Her slight body bent toward the marketing director of Kline Technology, and she leaned against the front of the man's desk, talking to him in a low voice. A voice that had haunted Marcus's dreams. The voice of the only woman he had ever considered making a permanent commitment to.


Veronica Richards.


She bent forward to pick up a stack of papers and silky brown strands swayed against her averted cheek. The blunt cut that ended just below her chin surprised him. A year and a half ago her hair had hit the middle of her back when it was down, although he hadn't discovered that fact until the first time they'd kissed.


She had kept a scrupulously buttoned-up appearance in CIS's office, which included wearing her hair in a severe twist on the back of her head. Her black-framed glasses, which somehow enhanced her soft gray eyes, had added to the picture.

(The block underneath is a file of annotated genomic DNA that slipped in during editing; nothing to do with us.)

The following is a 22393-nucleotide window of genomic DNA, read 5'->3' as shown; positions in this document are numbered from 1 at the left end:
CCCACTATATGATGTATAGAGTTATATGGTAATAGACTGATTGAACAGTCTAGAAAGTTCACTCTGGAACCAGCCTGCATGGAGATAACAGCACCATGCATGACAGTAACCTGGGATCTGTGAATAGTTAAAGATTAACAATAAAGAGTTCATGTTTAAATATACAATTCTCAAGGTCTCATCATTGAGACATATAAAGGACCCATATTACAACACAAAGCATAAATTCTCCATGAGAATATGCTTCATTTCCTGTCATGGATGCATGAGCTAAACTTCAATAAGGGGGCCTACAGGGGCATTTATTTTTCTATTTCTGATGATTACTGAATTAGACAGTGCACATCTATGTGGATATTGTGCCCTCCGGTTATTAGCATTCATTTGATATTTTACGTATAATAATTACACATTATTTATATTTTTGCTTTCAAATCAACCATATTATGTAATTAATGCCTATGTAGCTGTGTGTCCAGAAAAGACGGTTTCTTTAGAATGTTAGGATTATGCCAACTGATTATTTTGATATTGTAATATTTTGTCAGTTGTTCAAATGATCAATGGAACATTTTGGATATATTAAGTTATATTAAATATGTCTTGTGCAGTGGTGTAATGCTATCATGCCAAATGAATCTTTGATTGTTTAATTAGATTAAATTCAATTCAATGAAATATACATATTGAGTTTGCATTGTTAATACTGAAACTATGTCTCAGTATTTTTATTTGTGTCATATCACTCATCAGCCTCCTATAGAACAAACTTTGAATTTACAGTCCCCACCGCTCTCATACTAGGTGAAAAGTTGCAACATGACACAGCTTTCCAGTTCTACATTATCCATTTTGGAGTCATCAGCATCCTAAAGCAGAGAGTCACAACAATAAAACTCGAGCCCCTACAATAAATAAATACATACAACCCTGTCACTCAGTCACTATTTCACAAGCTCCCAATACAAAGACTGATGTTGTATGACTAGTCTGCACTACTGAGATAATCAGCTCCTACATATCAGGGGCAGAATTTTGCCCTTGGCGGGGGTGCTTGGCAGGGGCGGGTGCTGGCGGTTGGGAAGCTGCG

She hadn't been buttoned-up when he touched her, though. She'd been full of shy passion and innocent ardor.


He'd worked with her for three years, assuming the ruthlessly efficient secretary had coolant rather than blood running through her veins. It had shocked him to discover otherwise… almost as much as learning that she had sold out his company's corporate secrets before skipping town.


His hand curled into a fist at his side. He wanted to stride across the distance separating them, grab her by the shoulders and spin her around to face him before demanding an explanation for the inexplicable.


She hadn't just betrayed her company; she'd betrayed her lover and he wanted to know why.


The one-word question had played in the back of his mind for the past eighteen months: why? Why after three years of being the perfect secretary, loyal in every way, had she sold information that soured a deal for CIS? Why after being his lover for two months had she left without so much as a goodbye?